The Fundamentals of Bowhunting Arrow Shafts
For bowhunting, arrow shafts have been used from the beginning of time, and with success. Hunters made shafts from bamboo, then came aluminum, and now we are dealing with carbon as the main material used for arrow shafts. But do you know what it takes to have a well-made arrow shaft?
Today we are diving into episode #12 of The Deer Gear Podcast. "The Fundamentals of Arrow Shafts with Dorge Huang." The conversation gets pretty technical, but there are some key factors we want to focus on for understanding the basics of what makes a great bowhunting arrow shaft.
Listen to the full podcast here:
#1. Spine Location is the KEY to Consistency
There are 3 common techniques used to construct an arrow shaft: extrusion, multi-directional lay, and the patented Firenock Weave Construction. All three of these techniques will result in an arrow shaft that is sufficient for bowhunting, but all three of them yield very different results when it comes to dynamic spine consistency and in our opinion, the dynamic spine consistency of your arrow shaft is the most critical factor to getting a dozen arrow shafts that you can trust.
It is critical to understand that the dynamic spine of a carbon arrow shaft is not linear, it is more of a spiral, or helix. As you move down the carbon shaft, the spine of the shaft is rotating and It is not uncommon for extruded shafts and multi-directional lay shafts to have upwards of 6 or 7 "weak spine" locations which is cause for concern when trying to locate the first dynamic bend of the shaft.
Without getting too far into the weeds with this, the first dynamic bend of the shaft is simply the resulting bend of how the shaft reacts to being shot. Which direction the arrow shaft bend initially at launch? If you locate that point, and fletch your arrows with the cock vane on the first dynamic bend of the shaft, you can then guarantee all of your arrows will react the same way when launched from your bow.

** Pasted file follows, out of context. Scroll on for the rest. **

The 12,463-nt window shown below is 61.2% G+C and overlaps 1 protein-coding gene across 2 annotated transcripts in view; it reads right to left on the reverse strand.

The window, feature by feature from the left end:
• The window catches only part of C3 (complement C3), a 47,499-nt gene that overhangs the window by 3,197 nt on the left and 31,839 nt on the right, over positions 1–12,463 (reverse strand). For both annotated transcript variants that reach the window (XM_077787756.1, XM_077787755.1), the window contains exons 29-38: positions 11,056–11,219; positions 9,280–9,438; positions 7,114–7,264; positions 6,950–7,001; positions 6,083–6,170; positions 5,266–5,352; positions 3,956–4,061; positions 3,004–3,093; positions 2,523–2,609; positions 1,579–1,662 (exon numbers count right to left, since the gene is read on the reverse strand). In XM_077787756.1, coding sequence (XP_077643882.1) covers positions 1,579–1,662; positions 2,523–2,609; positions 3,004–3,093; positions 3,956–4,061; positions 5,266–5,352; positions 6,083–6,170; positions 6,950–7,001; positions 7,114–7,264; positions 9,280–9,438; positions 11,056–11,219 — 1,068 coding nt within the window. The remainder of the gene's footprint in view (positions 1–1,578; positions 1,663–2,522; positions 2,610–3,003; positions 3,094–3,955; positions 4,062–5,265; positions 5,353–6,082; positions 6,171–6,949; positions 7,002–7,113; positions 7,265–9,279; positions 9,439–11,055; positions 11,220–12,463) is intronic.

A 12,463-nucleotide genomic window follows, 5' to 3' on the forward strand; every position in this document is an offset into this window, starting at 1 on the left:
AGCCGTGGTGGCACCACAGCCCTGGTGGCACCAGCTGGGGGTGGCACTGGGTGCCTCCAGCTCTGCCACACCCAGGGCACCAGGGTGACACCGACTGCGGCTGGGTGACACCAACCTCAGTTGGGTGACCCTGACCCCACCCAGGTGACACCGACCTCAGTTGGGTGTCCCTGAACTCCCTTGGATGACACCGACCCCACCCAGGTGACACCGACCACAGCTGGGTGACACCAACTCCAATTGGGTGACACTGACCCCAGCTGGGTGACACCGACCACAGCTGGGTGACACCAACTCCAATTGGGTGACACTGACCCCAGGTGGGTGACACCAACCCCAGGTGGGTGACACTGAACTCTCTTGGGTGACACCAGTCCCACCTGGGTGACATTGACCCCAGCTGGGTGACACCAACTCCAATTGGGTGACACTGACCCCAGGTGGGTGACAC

#2. Straightness Tolerance is Irrelevant?
Arrow Straightness is one of those genius marketing buzzwords that make consumers spend more money than they really need to. Here is the truth about arrow straightness.
In the carbon arrow shaft manufacturing process, the way straightenss is measured takes a 28" shaft and a laser and when the shaft is rotated, if the variance is less than .001" that shaft is considered .001" straightness.
That shaft can be bent like an S in the middle, but as long as two points are within .001" then you can consider than shaft within that tolerance. However, that is only one of the flaws with arrow straightness.
Think critically with me. When the arrow is shot, when is your arrow ever straight? The arrow is flexing in multiple directions, something we call controlled chaos. A tolerance between .003" and .006" is the thickness of a human hair. A HUMAN HAIR!
Lastly, all arrow shafts from different manufactures are made the same way, on the same machine, with the same materials and are batched by "straightness." Meaning, that shaft that is .006" is the same exact arrow as the .001." You are just paying a lot more money for the .001" that quite frankly, we aren't good enough to notice the difference.
#3. Not All Carbon is Created Equal
Outside of the manufacturing process, the quality of the material can differ substantially. Carbon fiber quality is measured by the "bending strength" of the material. How much force can it withstand before bending? The higher the "modulation" the less material you can use. Meaning the carbon is stronger and the end result is lighter. However, as the modulation of the carbon increases, the brittleness of the process and material also increases.
Here lies the benefit of a "weaved shaft." The Exodus MMT features Firenocks' 4k outer layer weave at a 1:1 ratio for increased torsion strength and durability while eliminating weave gaps. This offers balanced strength from all sides of the shaft and identical shaft diameters - meaning unmatched accuracy and performance.
At the end of the day, you can get from point A to point B in a Chevy Cavalier, or a Chevy Corvette. But when performance matters, which one would you rather drive?
Written By: The Exodus Team